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PSORIASIS

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PSORIASIS

Post by pmmutiti on Tue Jun 24, 2008 5:34 pm

Psoriasis is a fairly common skin disease characterized by thick, silvery white scales surrounded by a red, inflamed border. Psoriasis is accompanied by high concentrations of arachidonic acid in the plaques and profound changes in the metabolism of eicosanoids leading to an increase in proinflammatory agents. It is known that eicosapentaenoic acid (EPA) counteracts the formation of these proinflammatory agents and some studies have shown that oral supplementation with fish oils benefits psoriasis patients.

A team of researchers from Austria, the Czech Republic, the Slovak Republic, Germany, and Poland now report that intravenous infusions of a fish oil emulsion is quite effective in ameliorating the symptoms of chronic plaque-type psoriasis. Their double-blind, randomized, placebo-controlled, multicenter trial involved 54 men and 29 women between the ages of 18 and 80 years who had been hospitalized with severe psoriasis. The patients were randomized into two groups. Group 1 (43 patients) received twice daily infusions of a fish oil emulsion (100 ml of a 10% emulsion infused over a period of 90 minutes) while group 2 (40 patients) received twice daily infusions of a placebo emulsion based on linoleic acid.

Physicians assessed the severity of the psoriasis on days 0, 4, 7, 11 and 15 of the two-week trial. Sixteen of the 43 patients (37%) receiving fish oil showed at least a 50% improvement in their condition at the end of the trial as compared to 9 out of 40 patients (23%) in the placebo group.


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Peter Mwaura Mutiti : Teaching old blood cells new tricks:
When you hear someone mention circulation you probably think of the heart and major arteries—and for good reason. Circulatory disorders such as hypertension (high blood pressure) and atherosclerosis (hardening of the arteries) are major risk factors for heart disease, heart attacks, and stroke.

But there’s more to it than that. With all the attention on the heart and arteries, it’s easy to overlook serious health problems affecting the smallest components of the circulatory system—microscopic blood vessels called microcapillaries, where the critical exchange of oxygen and nutrients actually takes place. If blood isn’t flowing through this web properly, it can trigger all sorts of health problems, many of which may not seem related to circulation at all.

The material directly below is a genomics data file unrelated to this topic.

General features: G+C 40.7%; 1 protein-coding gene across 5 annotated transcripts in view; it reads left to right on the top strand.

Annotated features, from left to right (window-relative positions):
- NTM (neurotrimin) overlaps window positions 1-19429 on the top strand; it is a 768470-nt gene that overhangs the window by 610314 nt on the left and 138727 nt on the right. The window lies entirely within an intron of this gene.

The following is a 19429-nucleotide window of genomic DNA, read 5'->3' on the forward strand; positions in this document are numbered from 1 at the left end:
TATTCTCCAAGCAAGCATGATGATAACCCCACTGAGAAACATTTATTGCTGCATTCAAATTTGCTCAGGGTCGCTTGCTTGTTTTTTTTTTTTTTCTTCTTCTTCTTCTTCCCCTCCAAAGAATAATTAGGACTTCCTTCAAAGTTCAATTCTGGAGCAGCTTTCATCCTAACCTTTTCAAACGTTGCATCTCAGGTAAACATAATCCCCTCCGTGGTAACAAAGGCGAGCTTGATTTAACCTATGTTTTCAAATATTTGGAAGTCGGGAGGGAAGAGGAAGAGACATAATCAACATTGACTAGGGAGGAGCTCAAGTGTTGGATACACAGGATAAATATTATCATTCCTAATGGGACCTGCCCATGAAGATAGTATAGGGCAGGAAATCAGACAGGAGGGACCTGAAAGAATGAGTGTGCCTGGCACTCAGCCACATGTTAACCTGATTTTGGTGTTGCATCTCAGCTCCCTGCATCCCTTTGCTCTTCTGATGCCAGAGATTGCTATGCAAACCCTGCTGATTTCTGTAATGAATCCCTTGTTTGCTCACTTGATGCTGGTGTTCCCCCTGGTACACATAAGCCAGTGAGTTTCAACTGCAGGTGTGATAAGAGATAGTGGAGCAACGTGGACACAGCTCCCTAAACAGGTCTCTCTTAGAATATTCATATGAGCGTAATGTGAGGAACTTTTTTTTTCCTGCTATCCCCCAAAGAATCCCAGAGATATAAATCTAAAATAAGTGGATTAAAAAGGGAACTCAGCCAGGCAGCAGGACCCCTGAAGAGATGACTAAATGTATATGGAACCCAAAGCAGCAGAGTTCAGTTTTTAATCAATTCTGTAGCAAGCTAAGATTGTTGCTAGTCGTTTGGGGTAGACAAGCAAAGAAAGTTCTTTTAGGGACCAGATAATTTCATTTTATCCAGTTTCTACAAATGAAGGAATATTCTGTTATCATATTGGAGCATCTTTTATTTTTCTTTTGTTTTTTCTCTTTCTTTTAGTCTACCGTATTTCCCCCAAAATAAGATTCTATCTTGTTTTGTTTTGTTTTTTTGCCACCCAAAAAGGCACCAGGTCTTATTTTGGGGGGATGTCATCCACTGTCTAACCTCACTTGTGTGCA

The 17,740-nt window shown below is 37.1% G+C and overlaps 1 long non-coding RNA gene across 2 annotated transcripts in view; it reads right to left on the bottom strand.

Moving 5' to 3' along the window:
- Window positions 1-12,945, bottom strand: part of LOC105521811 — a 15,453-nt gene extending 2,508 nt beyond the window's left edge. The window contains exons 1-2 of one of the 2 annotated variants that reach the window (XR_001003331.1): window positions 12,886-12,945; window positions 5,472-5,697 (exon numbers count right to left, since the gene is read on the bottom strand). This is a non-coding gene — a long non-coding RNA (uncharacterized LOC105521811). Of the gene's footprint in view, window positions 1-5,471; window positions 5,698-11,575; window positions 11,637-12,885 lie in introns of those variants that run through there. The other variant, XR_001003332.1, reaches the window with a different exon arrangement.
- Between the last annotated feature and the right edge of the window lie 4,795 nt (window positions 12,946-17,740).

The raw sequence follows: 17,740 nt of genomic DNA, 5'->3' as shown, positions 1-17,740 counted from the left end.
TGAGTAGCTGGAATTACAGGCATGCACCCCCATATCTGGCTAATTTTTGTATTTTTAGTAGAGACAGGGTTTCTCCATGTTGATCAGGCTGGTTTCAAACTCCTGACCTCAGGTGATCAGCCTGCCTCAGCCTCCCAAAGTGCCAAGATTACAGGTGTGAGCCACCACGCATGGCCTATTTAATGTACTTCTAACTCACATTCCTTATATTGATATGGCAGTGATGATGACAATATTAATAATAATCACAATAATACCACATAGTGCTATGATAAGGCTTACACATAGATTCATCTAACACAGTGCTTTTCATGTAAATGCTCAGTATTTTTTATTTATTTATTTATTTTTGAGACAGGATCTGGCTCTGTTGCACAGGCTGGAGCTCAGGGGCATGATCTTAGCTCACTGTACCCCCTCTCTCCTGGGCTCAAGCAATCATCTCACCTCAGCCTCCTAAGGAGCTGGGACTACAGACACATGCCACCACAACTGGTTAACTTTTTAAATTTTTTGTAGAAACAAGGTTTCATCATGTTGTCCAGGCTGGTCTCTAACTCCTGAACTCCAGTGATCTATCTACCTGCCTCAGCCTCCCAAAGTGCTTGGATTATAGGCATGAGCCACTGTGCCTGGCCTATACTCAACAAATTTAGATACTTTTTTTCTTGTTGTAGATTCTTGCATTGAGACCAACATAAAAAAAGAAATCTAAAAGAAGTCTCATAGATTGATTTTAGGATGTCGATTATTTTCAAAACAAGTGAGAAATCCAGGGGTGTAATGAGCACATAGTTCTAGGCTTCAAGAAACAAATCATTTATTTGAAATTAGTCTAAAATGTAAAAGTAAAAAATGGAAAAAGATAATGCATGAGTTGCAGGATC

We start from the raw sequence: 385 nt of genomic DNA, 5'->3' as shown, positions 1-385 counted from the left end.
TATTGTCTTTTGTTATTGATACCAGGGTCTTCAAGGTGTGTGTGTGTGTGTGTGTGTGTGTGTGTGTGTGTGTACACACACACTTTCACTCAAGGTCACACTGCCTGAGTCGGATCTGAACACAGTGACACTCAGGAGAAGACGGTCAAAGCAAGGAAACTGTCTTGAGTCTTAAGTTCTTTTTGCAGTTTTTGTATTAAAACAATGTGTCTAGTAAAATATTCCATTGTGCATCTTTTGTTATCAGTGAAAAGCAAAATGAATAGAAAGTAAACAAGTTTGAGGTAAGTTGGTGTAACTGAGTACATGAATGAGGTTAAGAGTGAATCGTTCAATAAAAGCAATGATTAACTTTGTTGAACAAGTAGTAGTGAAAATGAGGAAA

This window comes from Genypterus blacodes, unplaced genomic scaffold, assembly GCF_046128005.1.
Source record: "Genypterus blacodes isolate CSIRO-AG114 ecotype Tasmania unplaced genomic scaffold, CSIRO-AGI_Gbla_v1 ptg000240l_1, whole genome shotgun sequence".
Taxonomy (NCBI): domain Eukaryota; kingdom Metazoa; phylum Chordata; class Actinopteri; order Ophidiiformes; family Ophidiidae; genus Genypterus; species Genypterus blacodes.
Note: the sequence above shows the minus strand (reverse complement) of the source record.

A number of factors contribute to poor circulation as we age. Arteries and veins become stiff and congested as cholesterol and calcium plaques accumulate and restrict blood flow. Spasms in the smooth muscles surrounding the circulatory arteries and veins can also choke off circulation. These same processes also occur in our microcapillaries, reducing microcirculation and impairing the critical exchange of nutrients and gases in tissues and major organs.

This problem only gets worse as we get older because of changes in the composition and structure of blood cells. As you reach middle age, the blood starts to thicken and congeal as platelets and blood proteins make cells sticky. Plus, the spleen—the organ that removes old, damaged blood cells from circulation—begins to slow down with age, which means new, healthy blood cells are replaced at a sharply reduced rate. And to make matters even worse, as blood cells age, they become stiff and no longer appear round and evenly shaped. This makes it harder for them to pass smoothly through the capillaries. In fact, the angular, jagged shape of the old cells can damage the fragile microcapillaries even further.

Eventually, these age-related changes take their toll on the microcapillaries, reducing circulation to the tissues and blocking the flow of nutrients and oxygen. Removal of carbon dioxide and other metabolic waste products is also hindered. This leads to a slow buildup of metabolic garbage that can gradually bury the cells in their own waste products. In time, the cells, poisoned by their own metabolic byproducts, begin to waste away and ultimately cease to function altogether.

The combined effect of poor circulation and old blood contributes to a host of symptoms, including deep fatigue, fuzzy thinking, frequent infections, and lowered sex drive—all conditions usually considered just “normal parts of aging.”

If circulation doesn’t improve, it can lead to more serious conditions, such as high blood pressure, heart attack, stroke, diabetes, and arthritis. But giving your body a fresh supply of healthy blood may target all of these problems and more.
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